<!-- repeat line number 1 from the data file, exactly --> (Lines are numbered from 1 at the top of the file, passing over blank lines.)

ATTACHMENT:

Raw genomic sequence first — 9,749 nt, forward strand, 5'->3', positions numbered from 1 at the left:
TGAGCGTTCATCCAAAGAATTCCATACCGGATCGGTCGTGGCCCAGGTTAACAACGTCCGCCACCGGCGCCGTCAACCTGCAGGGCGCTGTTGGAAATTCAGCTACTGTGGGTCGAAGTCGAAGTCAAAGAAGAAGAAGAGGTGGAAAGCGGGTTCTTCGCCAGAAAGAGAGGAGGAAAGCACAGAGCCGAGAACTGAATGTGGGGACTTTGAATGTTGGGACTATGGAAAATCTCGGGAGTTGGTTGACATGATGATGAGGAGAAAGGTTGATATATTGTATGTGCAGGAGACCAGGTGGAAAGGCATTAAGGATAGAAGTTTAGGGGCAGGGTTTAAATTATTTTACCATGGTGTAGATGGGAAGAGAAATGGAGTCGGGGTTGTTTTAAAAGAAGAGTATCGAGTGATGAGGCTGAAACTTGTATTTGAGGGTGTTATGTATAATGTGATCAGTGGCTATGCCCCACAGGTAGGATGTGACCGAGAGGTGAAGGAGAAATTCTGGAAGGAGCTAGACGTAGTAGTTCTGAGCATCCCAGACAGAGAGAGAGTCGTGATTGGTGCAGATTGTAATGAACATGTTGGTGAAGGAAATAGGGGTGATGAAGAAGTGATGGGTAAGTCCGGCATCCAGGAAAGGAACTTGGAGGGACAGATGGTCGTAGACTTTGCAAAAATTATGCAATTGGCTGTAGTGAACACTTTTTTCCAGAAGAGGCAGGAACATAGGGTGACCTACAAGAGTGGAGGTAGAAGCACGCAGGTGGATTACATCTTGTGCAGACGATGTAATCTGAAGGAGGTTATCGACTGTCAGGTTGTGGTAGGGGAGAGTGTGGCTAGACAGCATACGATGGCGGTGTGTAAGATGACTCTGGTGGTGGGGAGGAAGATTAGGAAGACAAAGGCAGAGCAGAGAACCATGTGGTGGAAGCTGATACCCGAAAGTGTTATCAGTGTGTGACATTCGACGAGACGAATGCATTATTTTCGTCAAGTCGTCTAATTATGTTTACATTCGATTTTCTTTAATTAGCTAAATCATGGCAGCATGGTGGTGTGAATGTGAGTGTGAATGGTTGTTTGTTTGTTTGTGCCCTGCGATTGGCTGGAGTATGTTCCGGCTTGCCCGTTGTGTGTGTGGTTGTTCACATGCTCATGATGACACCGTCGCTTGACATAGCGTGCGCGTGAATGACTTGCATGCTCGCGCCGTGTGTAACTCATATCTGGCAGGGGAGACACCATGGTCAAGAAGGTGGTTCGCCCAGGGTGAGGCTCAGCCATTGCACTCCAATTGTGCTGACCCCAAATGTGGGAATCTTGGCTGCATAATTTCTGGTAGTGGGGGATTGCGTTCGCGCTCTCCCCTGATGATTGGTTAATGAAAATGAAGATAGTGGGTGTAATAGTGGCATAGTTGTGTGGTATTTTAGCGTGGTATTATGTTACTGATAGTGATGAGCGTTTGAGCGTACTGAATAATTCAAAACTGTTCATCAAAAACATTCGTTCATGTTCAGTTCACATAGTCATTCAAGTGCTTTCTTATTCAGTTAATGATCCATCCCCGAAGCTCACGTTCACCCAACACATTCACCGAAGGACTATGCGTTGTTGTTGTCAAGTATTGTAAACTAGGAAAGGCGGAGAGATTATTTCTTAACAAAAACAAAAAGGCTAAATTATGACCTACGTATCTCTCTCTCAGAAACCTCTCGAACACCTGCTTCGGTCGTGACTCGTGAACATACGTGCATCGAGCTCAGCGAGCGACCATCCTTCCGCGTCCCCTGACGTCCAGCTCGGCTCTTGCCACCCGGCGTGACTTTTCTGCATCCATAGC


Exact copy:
Raw genomic sequence first — 9,749 nt, forward strand, 5'->3', positions numbered from 1 at the left: